Scottish novelist David Lindsay (1876-1945) was born to a middle-class Calvinist family, forced by poverty to work as an insurance clerk instead of attending university, and at the age of forty took up the cause and worked his way to Corporal of the Royal Army Pay Corps in World War I. After the war he moved to Cornwall with his wife and began writing full-time, publishing his first novel, "A Voyage to Arcturus," in 1920. Although the science fiction novel initially sold less than six hundred copies, it has come to be known as a major "underground" novel of the 20th century, and heavily influenced C.S. Lewis's "Out of the Silent Planet." The story is set at Tormance, an imaginary planet orbiting Arcturus, where an adventurous Scot named Muskall has travelled and where he encounters myriad characters and lands that reflect Lindsay's critique of various philosophical systems.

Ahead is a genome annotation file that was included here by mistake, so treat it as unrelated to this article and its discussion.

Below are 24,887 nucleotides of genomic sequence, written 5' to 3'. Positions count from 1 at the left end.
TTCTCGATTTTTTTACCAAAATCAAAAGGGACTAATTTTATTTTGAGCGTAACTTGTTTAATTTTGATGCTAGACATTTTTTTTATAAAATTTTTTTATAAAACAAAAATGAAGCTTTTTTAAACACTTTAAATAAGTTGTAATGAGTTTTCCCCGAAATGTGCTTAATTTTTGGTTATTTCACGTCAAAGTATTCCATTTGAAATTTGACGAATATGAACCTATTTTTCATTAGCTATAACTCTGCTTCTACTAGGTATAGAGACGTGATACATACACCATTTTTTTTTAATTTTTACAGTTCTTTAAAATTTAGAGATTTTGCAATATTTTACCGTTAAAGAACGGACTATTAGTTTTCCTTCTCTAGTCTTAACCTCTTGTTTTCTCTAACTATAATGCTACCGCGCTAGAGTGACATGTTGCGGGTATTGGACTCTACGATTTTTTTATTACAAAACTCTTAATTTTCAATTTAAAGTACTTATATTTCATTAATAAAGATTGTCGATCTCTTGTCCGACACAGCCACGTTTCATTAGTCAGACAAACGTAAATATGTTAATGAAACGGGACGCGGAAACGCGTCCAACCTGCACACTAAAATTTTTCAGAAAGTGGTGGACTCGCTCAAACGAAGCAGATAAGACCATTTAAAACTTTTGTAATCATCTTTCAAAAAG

“In the first nineteen months of European war, from September 1939 to March of 1941, the island nation of Britain and her allies lost, to U-boat, air, and sea attack, to mines and maritime disaster, one thousand five hundred and ninety-six merchant vessels. It was the job of the Intelligence Division of the Royal Navy to stop it, and so, on the last day of April 1941 . . .” May 1941. At four in the morning, a rust-streaked tramp freighter steams up the Tagus River to dock at the port of Lisbon. She is the Santa Rosa, she flies the flag of neutral Spain and is in Lisbon to load cork oak, tinned sardines, and drums of cooking oil bound for the Baltic port of Malmö. But she is not the Santa Rosa. She is the Noordendam, a Dutch freighter. Under the command of Captain Eric DeHaan, she sails for the Intelligence Division of the British Royal Navy, and she will load detection equipment for a clandestine operation on the Swedish coast–a secret mission, a dark voyage. A desperate voyage. One more battle in the spy wars that rage through the back alleys of the ports, from elegant hotels to abandoned piers, in lonely desert outposts, and in the souks and cafés of North Africa. A battle for survival, as the merchant ships die at sea and Britain–the last opposition to Nazi German–slowly begins to starve. A voyage of flight, a voyage of fugitives–for every soul aboard the Noordendam. The Polish engineer, the Greek stowaway, the Jewish medical officer, the British spy, the Spaniards who fought Franco, the Germans who fought Hitler, the Dutch crew itself. There is no place for them in occupied France; they cannot go home. From Alan Furst–whom The New York Times calls America’s preeminent spy novelist–here is an epic tale of war and espionage, of spies and fugitives, of love in secret hotel rooms, of courage in the face of impossible odds. Dark Voyage is taut with suspense and pounding with battle scenes; it is authentic, powerful, and brilliant.